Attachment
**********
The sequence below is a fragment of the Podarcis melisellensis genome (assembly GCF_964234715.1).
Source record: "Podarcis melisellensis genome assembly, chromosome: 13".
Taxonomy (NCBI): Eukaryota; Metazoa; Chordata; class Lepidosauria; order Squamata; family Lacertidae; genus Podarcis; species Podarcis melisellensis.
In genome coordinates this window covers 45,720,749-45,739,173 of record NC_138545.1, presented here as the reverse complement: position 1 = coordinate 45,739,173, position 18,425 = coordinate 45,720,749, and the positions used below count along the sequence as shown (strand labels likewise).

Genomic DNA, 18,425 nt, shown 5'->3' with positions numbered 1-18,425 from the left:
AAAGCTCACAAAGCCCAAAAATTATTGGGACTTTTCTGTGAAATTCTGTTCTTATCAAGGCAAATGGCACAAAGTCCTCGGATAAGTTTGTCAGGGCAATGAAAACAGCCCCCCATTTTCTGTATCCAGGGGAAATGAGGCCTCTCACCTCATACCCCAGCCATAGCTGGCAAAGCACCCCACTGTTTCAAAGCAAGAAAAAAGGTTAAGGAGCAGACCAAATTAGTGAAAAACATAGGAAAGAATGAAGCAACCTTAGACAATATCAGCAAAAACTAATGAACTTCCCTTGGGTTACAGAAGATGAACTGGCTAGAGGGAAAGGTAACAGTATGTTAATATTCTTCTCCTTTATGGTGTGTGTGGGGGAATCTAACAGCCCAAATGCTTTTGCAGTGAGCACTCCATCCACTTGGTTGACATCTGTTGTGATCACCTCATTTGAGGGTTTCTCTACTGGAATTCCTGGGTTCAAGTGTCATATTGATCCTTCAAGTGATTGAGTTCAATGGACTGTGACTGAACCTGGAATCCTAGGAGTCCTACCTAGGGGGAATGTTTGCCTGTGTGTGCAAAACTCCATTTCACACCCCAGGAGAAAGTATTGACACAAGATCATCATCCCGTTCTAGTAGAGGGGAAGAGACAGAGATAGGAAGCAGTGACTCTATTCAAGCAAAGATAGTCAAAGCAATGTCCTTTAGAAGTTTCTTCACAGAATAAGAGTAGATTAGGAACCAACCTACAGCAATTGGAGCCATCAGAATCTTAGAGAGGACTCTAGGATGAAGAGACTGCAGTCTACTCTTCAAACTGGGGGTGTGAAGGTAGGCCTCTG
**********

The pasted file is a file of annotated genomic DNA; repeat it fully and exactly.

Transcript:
The sequence below is a fragment of the Podarcis melisellensis genome (assembly GCF_964234715.1).
Source record: "Podarcis melisellensis genome assembly, chromosome: 13".
Taxonomy (NCBI): Eukaryota; Metazoa; Chordata; class Lepidosauria; order Squamata; family Lacertidae; genus Podarcis; species Podarcis melisellensis.
In genome coordinates this window covers 45,720,749-45,739,173 of record NC_138545.1, presented here as the reverse complement: position 1 = coordinate 45,739,173, position 18,425 = coordinate 45,720,749, and the positions used below count along the sequence as shown (strand labels likewise).

Genomic DNA, 18,425 nt, shown 5'->3' with positions numbered 1-18,425 from the left:
AAAGCTCACAAAGCCCAAAAATTATTGGGACTTTTCTGTGAAATTCTGTTCTTATCAAGGCAAATGGCACAAAGTCCTCGGATAAGTTTGTCAGGGCAATGAAAACAGCCCCCCATTTTCTGTATCCAGGGGAAATGAGGCCTCTCACCTCATACCCCAGCCATAGCTGGCAAAGCACCCCACTGTTTCAAAGCAAGAAAAAAGGTTAAGGAGCAGACCAAATTAGTGAAAAACATAGGAAAGAATGAAGCAACCTTAGACAATATCAGCAAAAACTAATGAACTTCCCTTGGGTTACAGAAGATGAACTGGCTAGAGGGAAAGGTAACAGTATGTTAATATTCTTCTCCTTTATGGTGTGTGTGGGGGAATCTAACAGCCCAAATGCTTTTGCAGTGAGCACTCCATCCACTTGGTTGACATCTGTTGTGATCACCTCATTTGAGGGTTTCTCTACTGGAATTCCTGGGTTCAAGTGTCATATTGATCCTTCAAGTGATTGAGTTCAATGGACTGTGACTGAACCTGGAATCCTAGGAGTCCTACCTAGGGGGAATGTTTGCCTGTGTGTGCAAAACTCCATTTCACACCCCAGGAGAAAGTATTGACACAAGATCATCATCCCGTTCTAGTAGAGGGGAAGAGACAGAGATAGGAAGCAGTGACTCTATTCAAGCAAAGATAGTCAAAGCAATGTCCTTTAGAAGTTTCTTCACAGAATAAGAGTAGATTAGGAACCAACCTACAGCAATTGGAGCCATCAGAATCTTAGAGAGGACTCTAGGATGAAGAGACTGCAGTCTACTCTTCAAACTGGGGGTGTGAAGGTAGGCCTCTG